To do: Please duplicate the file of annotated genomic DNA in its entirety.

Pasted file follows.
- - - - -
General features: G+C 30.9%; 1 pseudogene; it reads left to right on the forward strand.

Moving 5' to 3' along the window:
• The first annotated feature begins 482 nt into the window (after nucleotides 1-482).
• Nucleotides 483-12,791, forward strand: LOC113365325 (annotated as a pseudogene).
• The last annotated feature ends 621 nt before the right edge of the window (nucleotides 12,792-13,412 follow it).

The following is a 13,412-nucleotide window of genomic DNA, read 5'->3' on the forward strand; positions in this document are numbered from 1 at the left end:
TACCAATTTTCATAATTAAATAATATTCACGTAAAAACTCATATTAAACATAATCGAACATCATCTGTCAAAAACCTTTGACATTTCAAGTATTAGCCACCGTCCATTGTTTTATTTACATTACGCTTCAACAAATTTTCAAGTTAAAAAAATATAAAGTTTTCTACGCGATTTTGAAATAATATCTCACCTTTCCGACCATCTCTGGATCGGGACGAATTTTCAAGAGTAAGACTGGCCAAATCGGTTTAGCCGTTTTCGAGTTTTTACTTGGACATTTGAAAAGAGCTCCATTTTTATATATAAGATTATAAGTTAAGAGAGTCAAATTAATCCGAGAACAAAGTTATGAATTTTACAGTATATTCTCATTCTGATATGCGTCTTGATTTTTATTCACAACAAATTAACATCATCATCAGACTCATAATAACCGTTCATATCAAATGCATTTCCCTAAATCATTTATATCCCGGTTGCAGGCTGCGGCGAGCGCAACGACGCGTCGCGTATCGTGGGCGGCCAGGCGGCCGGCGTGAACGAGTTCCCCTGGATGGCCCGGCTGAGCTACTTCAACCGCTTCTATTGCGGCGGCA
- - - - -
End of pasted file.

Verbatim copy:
General features: G+C 30.9%; 1 pseudogene; it reads left to right on the forward strand.

Moving 5' to 3' along the window:
• The first annotated feature begins 482 nt into the window (after nucleotides 1-482).
• Nucleotides 483-12,791, forward strand: LOC113365325 (annotated as a pseudogene).
• The last annotated feature ends 621 nt before the right edge of the window (nucleotides 12,792-13,412 follow it).

The following is a 13,412-nucleotide window of genomic DNA, read 5'->3' on the forward strand; positions in this document are numbered from 1 at the left end:
TACCAATTTTCATAATTAAATAATATTCACGTAAAAACTCATATTAAACATAATCGAACATCATCTGTCAAAAACCTTTGACATTTCAAGTATTAGCCACCGTCCATTGTTTTATTTACATTACGCTTCAACAAATTTTCAAGTTAAAAAAATATAAAGTTTTCTACGCGATTTTGAAATAATATCTCACCTTTCCGACCATCTCTGGATCGGGACGAATTTTCAAGAGTAAGACTGGCCAAATCGGTTTAGCCGTTTTCGAGTTTTTACTTGGACATTTGAAAAGAGCTCCATTTTTATATATAAGATTATAAGTTAAGAGAGTCAAATTAATCCGAGAACAAAGTTATGAATTTTACAGTATATTCTCATTCTGATATGCGTCTTGATTTTTATTCACAACAAATTAACATCATCATCAGACTCATAATAACCGTTCATATCAAATGCATTTCCCTAAATCATTTATATCCCGGTTGCAGGCTGCGGCGAGCGCAACGACGCGTCGCGTATCGTGGGCGGCCAGGCGGCCGGCGTGAACGAGTTCCCCTGGATGGCCCGGCTGAGCTACTTCAACCGCTTCTATTGCGGCGGCA